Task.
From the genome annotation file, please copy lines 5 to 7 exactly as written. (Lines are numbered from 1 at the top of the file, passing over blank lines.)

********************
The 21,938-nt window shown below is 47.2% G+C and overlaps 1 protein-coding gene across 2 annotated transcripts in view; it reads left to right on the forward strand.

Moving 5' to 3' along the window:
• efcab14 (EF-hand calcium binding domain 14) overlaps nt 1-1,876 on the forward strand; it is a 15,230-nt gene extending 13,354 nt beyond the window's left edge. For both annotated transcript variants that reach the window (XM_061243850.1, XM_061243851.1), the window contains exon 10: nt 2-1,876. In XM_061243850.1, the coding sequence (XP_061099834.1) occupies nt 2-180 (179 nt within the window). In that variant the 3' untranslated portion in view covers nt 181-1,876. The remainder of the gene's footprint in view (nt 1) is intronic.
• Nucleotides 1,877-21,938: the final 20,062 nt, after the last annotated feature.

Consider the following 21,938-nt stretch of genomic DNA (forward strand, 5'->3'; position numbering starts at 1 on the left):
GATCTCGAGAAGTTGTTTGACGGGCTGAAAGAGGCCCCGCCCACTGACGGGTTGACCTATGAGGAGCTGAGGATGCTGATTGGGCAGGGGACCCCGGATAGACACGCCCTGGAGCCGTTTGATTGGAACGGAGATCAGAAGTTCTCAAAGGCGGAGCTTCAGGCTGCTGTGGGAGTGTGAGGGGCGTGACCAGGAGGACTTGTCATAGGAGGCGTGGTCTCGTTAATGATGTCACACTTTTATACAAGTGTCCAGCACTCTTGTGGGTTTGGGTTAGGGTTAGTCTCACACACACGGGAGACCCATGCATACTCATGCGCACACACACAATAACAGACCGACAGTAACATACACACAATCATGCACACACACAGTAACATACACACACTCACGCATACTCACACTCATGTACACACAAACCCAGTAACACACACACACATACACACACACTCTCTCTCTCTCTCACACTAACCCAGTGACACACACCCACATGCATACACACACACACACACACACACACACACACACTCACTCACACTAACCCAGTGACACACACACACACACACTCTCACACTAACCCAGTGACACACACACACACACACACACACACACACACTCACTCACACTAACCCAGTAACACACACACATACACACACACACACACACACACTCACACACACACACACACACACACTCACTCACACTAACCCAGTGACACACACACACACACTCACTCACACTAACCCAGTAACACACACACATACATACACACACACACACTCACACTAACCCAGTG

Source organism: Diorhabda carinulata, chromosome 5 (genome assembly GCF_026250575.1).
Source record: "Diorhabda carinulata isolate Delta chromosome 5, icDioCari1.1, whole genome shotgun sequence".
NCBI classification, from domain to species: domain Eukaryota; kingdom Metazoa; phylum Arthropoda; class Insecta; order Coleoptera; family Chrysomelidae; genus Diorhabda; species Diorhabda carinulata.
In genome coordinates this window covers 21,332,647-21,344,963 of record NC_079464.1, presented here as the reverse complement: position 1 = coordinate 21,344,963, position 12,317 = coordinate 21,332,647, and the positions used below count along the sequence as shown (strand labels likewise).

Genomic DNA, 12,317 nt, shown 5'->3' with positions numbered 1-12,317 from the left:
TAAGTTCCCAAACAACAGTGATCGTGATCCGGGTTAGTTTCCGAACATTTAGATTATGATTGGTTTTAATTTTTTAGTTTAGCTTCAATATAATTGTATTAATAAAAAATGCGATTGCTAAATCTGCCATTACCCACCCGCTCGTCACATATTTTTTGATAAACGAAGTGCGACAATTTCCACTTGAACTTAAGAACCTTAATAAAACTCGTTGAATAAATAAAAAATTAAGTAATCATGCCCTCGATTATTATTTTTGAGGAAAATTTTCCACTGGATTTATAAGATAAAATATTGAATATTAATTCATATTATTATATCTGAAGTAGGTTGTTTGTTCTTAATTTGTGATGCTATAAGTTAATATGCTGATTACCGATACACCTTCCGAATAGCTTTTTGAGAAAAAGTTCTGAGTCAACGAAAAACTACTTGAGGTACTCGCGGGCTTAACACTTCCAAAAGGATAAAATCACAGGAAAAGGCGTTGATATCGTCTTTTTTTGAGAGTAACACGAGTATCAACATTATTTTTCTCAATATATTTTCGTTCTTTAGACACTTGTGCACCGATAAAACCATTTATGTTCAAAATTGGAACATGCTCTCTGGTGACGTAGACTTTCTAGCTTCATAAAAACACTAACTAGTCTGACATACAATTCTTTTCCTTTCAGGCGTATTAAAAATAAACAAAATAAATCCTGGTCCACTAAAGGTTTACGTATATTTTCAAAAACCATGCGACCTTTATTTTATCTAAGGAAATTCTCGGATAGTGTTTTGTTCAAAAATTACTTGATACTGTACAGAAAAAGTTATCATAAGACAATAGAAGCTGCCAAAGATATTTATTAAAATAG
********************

Consider the following 21,938-nt stretch of genomic DNA (forward strand, 5'->3'; position numbering starts at 1 on the left):
GATCTCGAGAAGTTGTTTGACGGGCTGAAAGAGGCCCCGCCCACTGACGGGTTGACCTATGAGGAGCTGAGGATGCTGATTGGGCAGGGGACCCCGGATAGACACGCCCTGGAGCCGTTTGATTGGAACGGAGATCAGAAGTTCTCAAAGGCGGAGCTTCAGGCTGCTGTGGGAGTGTGAGGGGCGTGACCAGGAGGACTTGTCATAGGAGGCGTGGTCTCGTTAATGATGTCACACTTTTATACAAGTGTCCAGCACTCTTGTGGGTTTGGGTTAGGGTTAGTCTCACACACACGGGAGACCCATGCATACTCATGCGCACACACACAATAACAGACCGACAGTAACATACACACAATCATGCACACACACAGTAACATACACACACTCACGCATACTCACACTCATGTACACACAAACCCAGTAACACACACACACATACACACACACTCTCTCTCTCTCTCACACTAACCCAGTGACACACACCCACATGCATACACACACACACACACACACACACACACACACTCACTCACACTAACCCAGTGACACACACACACACACACTCTCACACTAACCCAGTGACACACACACACACACACACACACACACACACTCACTCACACTAACCCAGTAACACACACACATACACACACACACACACACACACTCACACACACACACACACACACACTCACTCACACTAACCCAGTGACACACACACACACACTCACTCACACTAACCCAGTAACACACACACATACATACACACACACACACTCACACTAACCCAGTG

Source organism: Diorhabda carinulata, chromosome 5 (genome assembly GCF_026250575.1).